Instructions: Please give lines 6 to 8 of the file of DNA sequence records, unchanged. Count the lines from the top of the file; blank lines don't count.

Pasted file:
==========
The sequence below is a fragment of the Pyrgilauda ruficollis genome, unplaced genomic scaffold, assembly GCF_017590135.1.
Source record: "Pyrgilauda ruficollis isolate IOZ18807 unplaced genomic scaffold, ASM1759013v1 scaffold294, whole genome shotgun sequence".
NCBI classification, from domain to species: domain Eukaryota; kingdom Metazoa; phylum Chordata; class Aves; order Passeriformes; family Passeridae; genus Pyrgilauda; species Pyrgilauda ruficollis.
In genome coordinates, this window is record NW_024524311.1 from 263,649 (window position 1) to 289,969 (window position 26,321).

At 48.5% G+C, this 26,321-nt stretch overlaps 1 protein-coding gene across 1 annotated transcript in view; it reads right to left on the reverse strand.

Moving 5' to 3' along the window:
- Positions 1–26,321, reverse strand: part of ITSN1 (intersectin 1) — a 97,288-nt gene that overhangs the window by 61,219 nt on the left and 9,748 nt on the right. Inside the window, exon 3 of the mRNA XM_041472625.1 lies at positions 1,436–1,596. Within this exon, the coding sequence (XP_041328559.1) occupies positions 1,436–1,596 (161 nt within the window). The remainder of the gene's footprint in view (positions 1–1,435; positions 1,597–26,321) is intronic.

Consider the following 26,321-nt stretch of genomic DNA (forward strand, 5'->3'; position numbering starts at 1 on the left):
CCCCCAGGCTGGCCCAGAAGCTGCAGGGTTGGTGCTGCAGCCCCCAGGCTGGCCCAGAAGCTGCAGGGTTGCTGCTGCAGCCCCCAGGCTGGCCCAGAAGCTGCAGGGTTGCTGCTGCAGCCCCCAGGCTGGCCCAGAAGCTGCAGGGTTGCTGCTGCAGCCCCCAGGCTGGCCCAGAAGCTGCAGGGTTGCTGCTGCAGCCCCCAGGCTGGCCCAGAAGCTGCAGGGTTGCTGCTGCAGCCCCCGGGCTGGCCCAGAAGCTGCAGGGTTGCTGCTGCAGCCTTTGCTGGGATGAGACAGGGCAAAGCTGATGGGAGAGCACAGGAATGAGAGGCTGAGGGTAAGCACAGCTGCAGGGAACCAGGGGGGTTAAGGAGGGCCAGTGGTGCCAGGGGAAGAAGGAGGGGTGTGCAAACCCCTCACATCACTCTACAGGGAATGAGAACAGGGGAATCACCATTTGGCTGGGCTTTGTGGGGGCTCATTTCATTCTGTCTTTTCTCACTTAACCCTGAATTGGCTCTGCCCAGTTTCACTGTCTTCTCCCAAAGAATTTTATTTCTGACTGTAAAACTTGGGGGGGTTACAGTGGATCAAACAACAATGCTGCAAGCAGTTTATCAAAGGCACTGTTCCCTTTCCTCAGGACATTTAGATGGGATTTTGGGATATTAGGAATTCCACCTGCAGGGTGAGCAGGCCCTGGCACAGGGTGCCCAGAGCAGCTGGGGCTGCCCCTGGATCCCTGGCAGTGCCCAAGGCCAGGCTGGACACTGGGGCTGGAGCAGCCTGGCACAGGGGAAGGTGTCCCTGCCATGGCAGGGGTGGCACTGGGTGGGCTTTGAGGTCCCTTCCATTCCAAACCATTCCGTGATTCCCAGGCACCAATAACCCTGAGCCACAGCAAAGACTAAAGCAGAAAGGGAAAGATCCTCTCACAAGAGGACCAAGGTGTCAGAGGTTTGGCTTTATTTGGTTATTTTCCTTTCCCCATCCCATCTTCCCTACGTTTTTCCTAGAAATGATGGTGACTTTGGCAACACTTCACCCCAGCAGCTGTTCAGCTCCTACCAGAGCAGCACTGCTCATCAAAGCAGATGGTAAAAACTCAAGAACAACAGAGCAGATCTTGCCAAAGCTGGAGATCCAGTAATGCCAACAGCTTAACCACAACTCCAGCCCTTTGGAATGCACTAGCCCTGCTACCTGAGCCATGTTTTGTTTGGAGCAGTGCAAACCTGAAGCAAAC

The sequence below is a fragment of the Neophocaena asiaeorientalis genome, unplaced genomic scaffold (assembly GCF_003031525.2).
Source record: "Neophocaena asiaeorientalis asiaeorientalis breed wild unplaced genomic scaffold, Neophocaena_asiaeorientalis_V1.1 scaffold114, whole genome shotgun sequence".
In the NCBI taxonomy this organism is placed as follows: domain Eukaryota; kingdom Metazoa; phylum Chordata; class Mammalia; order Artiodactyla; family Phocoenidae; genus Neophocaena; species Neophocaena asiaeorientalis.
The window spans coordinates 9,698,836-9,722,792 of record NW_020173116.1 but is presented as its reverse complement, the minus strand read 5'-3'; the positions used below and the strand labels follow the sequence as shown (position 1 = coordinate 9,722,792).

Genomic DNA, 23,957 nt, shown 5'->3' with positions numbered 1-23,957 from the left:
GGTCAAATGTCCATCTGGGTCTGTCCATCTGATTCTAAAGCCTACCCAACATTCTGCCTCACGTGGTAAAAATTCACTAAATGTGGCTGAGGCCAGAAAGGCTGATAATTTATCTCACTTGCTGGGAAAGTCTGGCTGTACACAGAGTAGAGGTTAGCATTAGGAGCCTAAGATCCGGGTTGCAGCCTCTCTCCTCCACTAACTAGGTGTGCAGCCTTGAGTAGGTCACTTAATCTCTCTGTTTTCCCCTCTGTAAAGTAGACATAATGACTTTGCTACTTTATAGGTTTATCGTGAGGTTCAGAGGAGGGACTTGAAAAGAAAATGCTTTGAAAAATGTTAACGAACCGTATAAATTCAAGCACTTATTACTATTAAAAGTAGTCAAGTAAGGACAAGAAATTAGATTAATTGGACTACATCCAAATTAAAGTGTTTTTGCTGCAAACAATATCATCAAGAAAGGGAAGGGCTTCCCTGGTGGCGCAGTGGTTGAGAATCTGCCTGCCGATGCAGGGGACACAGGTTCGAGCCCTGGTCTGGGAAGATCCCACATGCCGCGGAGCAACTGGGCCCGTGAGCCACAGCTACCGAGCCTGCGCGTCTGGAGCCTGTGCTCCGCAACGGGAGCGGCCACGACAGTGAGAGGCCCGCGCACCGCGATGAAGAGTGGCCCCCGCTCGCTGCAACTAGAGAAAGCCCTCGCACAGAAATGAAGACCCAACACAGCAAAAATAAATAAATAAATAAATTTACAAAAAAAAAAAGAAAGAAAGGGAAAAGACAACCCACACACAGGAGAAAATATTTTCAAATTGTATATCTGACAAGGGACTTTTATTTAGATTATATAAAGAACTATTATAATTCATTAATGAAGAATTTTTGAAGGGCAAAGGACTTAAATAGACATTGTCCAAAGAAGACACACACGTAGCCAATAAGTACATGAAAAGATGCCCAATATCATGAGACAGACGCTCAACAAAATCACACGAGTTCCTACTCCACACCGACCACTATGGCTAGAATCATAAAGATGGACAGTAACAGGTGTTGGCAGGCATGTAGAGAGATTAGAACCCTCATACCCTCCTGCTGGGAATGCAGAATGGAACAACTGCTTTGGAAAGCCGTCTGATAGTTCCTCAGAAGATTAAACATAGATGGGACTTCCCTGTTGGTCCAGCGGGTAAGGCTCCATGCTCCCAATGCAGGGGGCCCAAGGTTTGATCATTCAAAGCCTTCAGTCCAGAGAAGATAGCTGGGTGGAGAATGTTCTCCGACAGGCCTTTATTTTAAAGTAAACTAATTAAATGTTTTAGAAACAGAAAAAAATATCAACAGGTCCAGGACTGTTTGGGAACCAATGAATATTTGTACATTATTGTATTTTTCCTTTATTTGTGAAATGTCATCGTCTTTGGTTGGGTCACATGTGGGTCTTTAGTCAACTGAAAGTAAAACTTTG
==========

Moving 5' to 3' along the window:
- Positions 1–26,321, reverse strand: part of ITSN1 (intersectin 1) — a 97,288-nt gene that overhangs the window by 61,219 nt on the left and 9,748 nt on the right. Inside the window, exon 3 of the mRNA XM_041472625.1 lies at positions 1,436–1,596. Within this exon, the coding sequence (XP_041328559.1) occupies positions 1,436–1,596 (161 nt within the window). The remainder of the gene's footprint in view (positions 1–1,435; positions 1,597–26,321) is intronic.

Consider the following 26,321-nt stretch of genomic DNA (forward strand, 5'->3'; position numbering starts at 1 on the left):